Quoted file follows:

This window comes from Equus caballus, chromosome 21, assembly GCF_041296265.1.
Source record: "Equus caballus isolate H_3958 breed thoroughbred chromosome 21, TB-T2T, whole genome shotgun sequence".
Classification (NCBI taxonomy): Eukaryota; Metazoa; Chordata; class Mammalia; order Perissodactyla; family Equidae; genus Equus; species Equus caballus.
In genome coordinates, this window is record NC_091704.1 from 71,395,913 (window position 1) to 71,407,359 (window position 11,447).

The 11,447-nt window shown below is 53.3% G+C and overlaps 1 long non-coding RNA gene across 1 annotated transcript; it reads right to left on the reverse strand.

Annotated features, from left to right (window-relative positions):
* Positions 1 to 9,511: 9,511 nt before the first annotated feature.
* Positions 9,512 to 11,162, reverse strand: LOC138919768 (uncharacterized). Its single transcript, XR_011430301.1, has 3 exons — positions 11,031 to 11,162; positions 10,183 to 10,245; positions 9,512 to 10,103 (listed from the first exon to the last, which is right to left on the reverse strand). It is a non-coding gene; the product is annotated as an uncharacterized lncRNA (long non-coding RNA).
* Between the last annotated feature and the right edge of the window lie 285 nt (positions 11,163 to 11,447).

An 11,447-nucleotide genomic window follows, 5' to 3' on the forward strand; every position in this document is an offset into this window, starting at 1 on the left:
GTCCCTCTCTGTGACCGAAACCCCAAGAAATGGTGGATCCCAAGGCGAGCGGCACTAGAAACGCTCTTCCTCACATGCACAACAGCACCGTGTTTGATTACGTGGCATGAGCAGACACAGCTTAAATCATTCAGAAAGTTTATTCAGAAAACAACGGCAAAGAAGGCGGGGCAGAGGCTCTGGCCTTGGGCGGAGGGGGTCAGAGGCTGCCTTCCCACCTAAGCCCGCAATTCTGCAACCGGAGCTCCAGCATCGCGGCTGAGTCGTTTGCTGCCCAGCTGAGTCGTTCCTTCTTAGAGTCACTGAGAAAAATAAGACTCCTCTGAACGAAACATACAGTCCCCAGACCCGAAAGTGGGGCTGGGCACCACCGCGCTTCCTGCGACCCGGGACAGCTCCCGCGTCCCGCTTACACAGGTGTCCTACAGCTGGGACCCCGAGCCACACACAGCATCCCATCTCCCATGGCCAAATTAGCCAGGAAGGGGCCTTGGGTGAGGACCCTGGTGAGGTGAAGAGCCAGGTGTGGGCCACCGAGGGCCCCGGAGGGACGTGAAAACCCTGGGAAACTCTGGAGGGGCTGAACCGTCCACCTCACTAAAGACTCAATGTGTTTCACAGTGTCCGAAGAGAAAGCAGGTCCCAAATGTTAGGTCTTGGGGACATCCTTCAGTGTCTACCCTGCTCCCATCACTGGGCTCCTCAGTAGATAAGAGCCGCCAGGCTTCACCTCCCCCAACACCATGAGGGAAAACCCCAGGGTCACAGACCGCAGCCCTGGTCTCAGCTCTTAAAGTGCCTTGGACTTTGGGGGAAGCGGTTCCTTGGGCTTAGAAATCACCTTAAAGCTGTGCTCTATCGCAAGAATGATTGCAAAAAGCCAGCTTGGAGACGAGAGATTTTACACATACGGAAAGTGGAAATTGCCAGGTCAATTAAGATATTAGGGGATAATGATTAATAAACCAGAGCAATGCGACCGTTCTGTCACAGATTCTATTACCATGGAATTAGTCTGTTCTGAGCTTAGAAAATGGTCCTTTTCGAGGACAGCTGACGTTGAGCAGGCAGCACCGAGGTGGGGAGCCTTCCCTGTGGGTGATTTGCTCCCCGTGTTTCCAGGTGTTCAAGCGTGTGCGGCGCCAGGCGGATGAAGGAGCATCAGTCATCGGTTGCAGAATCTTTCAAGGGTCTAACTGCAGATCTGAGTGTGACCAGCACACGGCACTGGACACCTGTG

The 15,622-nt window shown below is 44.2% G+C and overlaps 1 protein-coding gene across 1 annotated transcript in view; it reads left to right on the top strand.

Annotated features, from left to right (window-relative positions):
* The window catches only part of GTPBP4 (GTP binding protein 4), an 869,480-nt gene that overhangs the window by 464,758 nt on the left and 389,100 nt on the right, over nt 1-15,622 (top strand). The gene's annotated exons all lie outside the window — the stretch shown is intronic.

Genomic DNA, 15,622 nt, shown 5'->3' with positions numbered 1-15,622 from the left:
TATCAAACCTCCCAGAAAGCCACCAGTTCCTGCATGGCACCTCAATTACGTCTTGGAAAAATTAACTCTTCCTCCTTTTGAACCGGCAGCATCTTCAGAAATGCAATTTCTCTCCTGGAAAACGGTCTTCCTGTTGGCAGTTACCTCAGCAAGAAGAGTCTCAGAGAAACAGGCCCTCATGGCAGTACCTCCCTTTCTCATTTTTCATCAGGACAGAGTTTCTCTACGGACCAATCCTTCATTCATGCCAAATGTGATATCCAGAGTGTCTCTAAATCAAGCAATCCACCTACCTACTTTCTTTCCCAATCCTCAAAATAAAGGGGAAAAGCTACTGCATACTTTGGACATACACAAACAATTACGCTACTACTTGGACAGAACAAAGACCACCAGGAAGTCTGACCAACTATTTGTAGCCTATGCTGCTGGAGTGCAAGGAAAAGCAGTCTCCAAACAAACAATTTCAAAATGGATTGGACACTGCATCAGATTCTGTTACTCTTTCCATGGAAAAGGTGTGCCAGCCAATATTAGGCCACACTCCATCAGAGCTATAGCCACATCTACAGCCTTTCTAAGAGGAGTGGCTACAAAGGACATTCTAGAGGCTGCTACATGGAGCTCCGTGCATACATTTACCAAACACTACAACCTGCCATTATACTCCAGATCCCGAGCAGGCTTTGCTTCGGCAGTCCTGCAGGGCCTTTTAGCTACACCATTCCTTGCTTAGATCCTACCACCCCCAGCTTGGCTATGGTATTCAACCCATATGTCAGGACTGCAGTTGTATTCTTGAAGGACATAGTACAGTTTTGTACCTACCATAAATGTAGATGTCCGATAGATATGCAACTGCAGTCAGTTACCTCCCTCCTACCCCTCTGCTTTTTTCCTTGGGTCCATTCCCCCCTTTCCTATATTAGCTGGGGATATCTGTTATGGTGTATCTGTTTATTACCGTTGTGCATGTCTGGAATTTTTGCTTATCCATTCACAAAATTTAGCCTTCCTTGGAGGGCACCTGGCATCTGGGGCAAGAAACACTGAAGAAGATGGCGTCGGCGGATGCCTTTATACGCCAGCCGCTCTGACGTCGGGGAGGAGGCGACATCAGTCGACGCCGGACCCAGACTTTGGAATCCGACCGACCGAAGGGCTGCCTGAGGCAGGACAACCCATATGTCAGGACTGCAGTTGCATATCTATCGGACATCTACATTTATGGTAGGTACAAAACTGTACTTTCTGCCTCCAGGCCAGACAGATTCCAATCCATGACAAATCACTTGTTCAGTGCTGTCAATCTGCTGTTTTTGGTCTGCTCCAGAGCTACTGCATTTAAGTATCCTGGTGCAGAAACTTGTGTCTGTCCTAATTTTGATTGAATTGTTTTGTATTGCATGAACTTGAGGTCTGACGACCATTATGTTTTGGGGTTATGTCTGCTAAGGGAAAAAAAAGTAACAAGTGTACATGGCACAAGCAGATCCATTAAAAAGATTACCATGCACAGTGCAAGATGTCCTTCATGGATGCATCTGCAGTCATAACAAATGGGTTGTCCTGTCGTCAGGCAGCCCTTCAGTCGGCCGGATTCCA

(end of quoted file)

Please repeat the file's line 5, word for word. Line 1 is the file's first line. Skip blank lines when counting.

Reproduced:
The 11,447-nt window shown below is 53.3% G+C and overlaps 1 long non-coding RNA gene across 1 annotated transcript; it reads right to left on the reverse strand.